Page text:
In addition, the family and I will be heading to Courmayeur, two weeks ahead of the race. We’ll stay in a hotel right at the base of the mountains with ski lifts within walking distance. I’m hoping I’ll be able to spend some early morning hours each day up in the mountains getting my body further adapted ahead of the race.

My long runs lately have been on pretty fatigued legs. Trying to cram in all of this as well as my day job and family life has been a struggle. Speed sessions wreak havoc on my body for a day or two post. It’s like riding a fine line between injury and progress. But one thing it does is simulate the fatigue of the latter stages of these races.

As always I try to spend a lot of time training on technical terrain. This is delivered in part by the Preseli Hills, Pembrokeshire Coast Path, and less frequent adventures out to the mountains of South or North Wales.

Another component to train is that of mental resilience. And a crucial one it is for ultra-running. With each training session I go through, there is always a goal, but even better is to hit two or more goals in one go. If its raining, cold, or a long slog ahead, I try to remember that this will help train mental resilience too.

Nutrition, and rest have been equally pivotal in my preparation. I have been slowly tweaking things, focusing on good sleep, reduction of my caffeine intake, and trying to eat more whole foods. A while ago I wrote about some tweaks, but things have evolved even further from there.

The Journey Ahead

As I embark on this trail and ultra-running journey in 2024, my goals extend beyond mere finish lines. These races represent a journey towards understanding my limits and learning to exceed them. They are a call to adventure that I cannot ignore.

Hopefully through this blog I’ll be sharing insights from my training, and the races themselves. Lessons learned on the trail, and, ultimately, the stories of these two incredible races (and one big fell running challenge!) Whether you’re a seasoned ultra-runner, a trail enthusiast, or someone who dreams of taking on such challenges, I hope to inspire you to chase your own adventures, no matter how daunting they may seem.

4 thoughts on “Conquering Heights: My 2024 Trail and Ultra Running Journey”

  1. This is so exciting, Sean!!
    I had a look at the website of the Swiss Alps 100, it’s going to be an incredible race. I like that it seems to be fairly small – a nice change from the UTMB races.
    I looked at the 2023 results: the woman who came in first last year for the 100 miles (Denise Zimmermann) is a well-known ultra runner in Switzerland. She came in at 29:47 – which says a lot about how difficult the terrain must be.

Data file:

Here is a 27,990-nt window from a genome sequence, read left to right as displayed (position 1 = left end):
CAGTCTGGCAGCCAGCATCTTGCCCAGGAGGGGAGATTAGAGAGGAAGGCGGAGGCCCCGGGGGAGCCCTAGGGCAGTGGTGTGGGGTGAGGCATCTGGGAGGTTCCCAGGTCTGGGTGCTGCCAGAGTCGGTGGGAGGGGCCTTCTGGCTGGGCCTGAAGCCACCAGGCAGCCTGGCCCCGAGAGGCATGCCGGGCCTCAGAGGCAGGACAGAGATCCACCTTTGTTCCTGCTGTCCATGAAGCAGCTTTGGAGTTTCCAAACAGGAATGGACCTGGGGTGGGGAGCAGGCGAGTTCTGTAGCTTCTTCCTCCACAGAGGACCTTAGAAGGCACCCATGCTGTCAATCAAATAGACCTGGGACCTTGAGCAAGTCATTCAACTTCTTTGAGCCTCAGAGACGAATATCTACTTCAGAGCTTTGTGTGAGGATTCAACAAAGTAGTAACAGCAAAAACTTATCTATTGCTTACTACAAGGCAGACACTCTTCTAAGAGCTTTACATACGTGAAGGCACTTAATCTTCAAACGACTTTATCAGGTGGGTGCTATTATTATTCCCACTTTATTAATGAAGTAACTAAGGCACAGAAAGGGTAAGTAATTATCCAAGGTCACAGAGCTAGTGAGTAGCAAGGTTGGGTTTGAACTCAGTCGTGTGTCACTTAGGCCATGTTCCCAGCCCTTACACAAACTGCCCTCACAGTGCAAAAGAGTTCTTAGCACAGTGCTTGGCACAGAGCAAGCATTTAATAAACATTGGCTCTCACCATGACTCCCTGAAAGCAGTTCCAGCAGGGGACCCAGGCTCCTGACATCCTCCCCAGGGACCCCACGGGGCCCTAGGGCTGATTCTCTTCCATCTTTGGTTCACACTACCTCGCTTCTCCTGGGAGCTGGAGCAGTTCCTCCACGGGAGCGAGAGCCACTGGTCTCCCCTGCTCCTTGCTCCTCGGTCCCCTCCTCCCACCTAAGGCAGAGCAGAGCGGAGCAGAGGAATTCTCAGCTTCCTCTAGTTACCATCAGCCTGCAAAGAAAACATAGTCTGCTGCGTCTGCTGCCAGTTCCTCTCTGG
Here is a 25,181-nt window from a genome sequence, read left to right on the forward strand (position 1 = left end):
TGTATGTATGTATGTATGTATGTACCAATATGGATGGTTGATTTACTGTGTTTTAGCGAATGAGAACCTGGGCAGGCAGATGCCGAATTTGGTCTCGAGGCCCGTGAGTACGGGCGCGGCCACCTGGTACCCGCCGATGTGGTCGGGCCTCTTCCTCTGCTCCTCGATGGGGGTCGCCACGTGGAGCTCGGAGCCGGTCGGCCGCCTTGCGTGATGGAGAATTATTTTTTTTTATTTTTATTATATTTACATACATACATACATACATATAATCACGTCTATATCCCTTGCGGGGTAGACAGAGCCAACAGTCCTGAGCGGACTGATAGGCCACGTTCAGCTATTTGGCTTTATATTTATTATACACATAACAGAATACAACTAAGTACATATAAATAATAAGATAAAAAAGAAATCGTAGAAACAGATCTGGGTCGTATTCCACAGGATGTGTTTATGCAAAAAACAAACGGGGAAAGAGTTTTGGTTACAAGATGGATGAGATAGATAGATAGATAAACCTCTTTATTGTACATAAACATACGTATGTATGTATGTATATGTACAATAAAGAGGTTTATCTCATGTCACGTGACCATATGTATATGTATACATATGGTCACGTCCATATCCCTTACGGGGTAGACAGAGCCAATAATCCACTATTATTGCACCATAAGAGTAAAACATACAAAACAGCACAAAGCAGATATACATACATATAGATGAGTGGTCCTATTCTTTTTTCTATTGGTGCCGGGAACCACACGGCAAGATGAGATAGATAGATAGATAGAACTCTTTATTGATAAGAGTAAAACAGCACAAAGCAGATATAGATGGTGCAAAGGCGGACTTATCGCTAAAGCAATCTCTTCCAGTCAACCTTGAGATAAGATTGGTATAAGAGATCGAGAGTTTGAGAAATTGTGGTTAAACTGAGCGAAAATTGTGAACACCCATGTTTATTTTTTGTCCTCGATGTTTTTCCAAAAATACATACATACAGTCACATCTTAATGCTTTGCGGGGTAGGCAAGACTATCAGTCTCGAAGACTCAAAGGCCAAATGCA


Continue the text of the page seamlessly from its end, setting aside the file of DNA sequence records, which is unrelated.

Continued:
You will do well. You’re so meticulous in your preparation and training – I don’t think there’s anything that will surprise you. I’m curious to know how that altitude tent thing will work. I think that Nike used it for their Oregon Project runners. It seemed to work for them!

    Good luck with your training!

    PS: will you be passing through Zurich at some point?

    • It is rather exciting! But daunting too. 29:47 for Denise’s time is impressive for the length and elevation stats. I was trying to draft a rough pacing plan myself yesterday. I would like to aim for 34 hours, but even that sounds ambitious now. Perhaps a sub-40 hour would be a good goal to aim for.

      I’ll definitely be posting about the altitude tent if I go that way. I think it’s a good idea for preparation considering I’ve never run at high altitude like this before. I’ll take a look at that Oregon Project reference you mention to see if I can gain any insights there. From one or two other sources I’ve seen it looks like there is concrete evidence that they help.

      I’m not sure if we’ll pass through Zurich yet. It looks a bit further past Fiesch where we will be travelling to from Courmayeur for the start of the race, so that might be a tight one, however, we’re still looking at what we can do in the two weeks ahead of the race. It’s possible we might add that to the plan for a visit.

      • Yes, if you’re driving by car from Courmayeur, Zurich will definitely be out of your way. It would only work if you arrive by plane and stay a few days in or near Zurich.
        Driving by car makes much more sense when travelling with the family!

        • It’s going to be a bit of a journey for us, but we’re planning a few stops and to take the journey over 2-3 days slowly! I’m not sure how the kids will handle long driving, so hopefully this breaks down the time with good rests between.